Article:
• Prima Puella: "Meus est sub mensa!" ("Mine is under the table!")

    In this example, the adjective "meus" is being used as a noun and is translated "mine." "Meus" is masculine singular because the implied noun is "liber" ("book"). "Meus" does not agree with the antecedent, the female speaker. Does that make sense?
    Thank you so much! She said that is exactly what she wanted to know and how she guessed it would be done, but she wasn't sure. Do you know if it's ever taught in this manner somewhere in the series?
    Cheryl, mom to:

    ds 23, graduated
    ds 22, graduated
    dd 14, 8th Grade
    dd 11, 5th Grade
    ds 9, 3nd Grade

  6. #6
    Join Date
    Feb 2012
    Location
    Louisville, KY
    Posts
    1,752

    Default Re: Third Form Latin

    Quote Originally Posted by Cheryl in CA View Post
    Thank you so much! She said that is exactly what she wanted to know and how she guessed it would be done, but she wasn't sure. Do you know if it's ever taught in this manner somewhere in the series?
    You're welcome!

    Adjectives used as nouns were taught back in Unit 2 of TFL, I think around Lesson 8.
    Michael
    Memoria Press

  7. #7
    Join Date
    Jan 2015
    Posts
    892

    Default Re: Third Form Latin

    Quote Originally Posted by Michael View Post
    You're welcome!

    Adjectives used as nouns were taught back in Unit 2 of TFL, I think around Lesson 8.
    Thanks! She was confused because it didn't explicitly say what the translation would be.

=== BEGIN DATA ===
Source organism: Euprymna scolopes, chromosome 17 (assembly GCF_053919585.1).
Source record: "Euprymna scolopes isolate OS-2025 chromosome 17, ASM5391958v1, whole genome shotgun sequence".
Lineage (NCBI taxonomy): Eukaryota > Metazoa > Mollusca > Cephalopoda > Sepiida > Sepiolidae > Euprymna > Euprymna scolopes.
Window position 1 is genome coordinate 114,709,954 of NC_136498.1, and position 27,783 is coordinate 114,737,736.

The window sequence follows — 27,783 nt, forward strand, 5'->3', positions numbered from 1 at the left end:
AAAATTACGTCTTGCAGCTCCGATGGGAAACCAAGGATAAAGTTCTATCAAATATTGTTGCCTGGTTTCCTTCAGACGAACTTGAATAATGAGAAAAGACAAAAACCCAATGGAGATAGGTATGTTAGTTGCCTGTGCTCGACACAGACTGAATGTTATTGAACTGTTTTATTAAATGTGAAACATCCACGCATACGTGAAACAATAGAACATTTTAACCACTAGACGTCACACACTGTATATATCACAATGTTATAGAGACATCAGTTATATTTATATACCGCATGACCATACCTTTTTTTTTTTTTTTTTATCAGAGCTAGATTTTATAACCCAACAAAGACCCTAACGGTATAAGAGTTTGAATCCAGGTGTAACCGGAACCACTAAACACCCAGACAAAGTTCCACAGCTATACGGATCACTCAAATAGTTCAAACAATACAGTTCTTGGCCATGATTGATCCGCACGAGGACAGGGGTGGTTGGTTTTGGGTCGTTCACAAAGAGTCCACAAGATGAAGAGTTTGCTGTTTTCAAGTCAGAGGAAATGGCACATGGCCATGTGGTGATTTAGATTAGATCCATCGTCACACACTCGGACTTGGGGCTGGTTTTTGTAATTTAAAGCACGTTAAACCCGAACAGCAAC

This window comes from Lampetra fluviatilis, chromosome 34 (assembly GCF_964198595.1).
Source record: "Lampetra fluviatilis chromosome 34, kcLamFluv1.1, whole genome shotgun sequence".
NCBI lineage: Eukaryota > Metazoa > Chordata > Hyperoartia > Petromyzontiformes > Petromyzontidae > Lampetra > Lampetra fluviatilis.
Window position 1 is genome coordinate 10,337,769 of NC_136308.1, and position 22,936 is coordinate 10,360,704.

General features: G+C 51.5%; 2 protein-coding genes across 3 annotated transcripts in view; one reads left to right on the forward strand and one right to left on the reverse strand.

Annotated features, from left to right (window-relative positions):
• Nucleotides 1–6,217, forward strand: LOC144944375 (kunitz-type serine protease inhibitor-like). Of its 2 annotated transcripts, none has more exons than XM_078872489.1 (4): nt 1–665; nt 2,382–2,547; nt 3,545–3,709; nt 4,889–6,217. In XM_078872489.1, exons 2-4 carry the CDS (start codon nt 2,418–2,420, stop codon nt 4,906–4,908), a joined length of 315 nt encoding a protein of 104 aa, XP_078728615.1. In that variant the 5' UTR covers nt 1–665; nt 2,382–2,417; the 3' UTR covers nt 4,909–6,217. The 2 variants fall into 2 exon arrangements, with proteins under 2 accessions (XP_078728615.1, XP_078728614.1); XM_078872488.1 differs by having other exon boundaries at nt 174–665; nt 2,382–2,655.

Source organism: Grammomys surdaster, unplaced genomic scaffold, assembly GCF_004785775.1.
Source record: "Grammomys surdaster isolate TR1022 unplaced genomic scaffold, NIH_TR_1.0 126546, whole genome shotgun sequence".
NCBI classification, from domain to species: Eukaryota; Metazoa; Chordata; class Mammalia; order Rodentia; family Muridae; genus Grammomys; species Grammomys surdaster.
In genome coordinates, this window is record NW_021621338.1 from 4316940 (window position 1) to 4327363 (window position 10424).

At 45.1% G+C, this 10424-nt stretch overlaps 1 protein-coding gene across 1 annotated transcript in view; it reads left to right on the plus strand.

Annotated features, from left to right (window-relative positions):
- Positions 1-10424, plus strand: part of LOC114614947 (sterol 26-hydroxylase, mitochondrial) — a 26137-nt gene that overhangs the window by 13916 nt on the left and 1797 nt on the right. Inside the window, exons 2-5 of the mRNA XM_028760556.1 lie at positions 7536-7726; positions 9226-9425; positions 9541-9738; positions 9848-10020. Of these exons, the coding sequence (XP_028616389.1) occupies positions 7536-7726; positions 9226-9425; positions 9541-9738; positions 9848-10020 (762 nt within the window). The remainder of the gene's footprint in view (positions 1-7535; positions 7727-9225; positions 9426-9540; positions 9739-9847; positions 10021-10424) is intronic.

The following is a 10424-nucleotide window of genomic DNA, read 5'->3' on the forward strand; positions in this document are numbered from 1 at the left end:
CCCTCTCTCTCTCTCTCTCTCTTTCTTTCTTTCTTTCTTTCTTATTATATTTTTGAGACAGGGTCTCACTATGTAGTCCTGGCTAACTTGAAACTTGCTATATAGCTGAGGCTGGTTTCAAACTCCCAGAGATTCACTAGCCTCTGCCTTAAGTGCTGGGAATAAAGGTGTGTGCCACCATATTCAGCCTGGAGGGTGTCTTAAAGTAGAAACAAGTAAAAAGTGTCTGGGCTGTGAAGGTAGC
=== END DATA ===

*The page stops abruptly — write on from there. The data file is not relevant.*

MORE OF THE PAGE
Cheryl, mom to:

    ds 23, graduated
    ds 22, graduated
    dd 14, 8th Grade
    dd 11, 5th Grade
    ds 9, 3nd Grade

Similar Threads

  1. Third Form Latin, Lesson 6 Drill Form Question
    By Piper Wagner in forum First Form Latin, Latina Christiana, Prima Latina, Henle
    Replies: 1
    Last Post: 10-20-2017, 08:10 AM
  2. Question About Perfect System and Irregular Latin Verbs in First Form Latin
    By reefgazer1963 in forum 9-12 Curriculum Board
    Replies: 5
    Last Post: 06-12-2015, 07:26 AM
  3. Transition from Latin Primer to First Form Latin
    By Bernadette in forum K-8 Curriculum Board
    Replies: 1
    Last Post: 08-20-2012, 08:20 AM
  4. Replies: 4
    Last Post: 05-29-2012, 09:37 AM
  5. Transition from Second Form Latin to Third Form
    By tanya in forum 9-12 Curriculum Board
    Replies: 0
    Last Post: 08-25-2010, 09:02 AM

Bookmarks

Posting Permissions

  • You may not post new threads
  • You may not post replies
  • You may not post attachments
  • You may not edit your posts
  •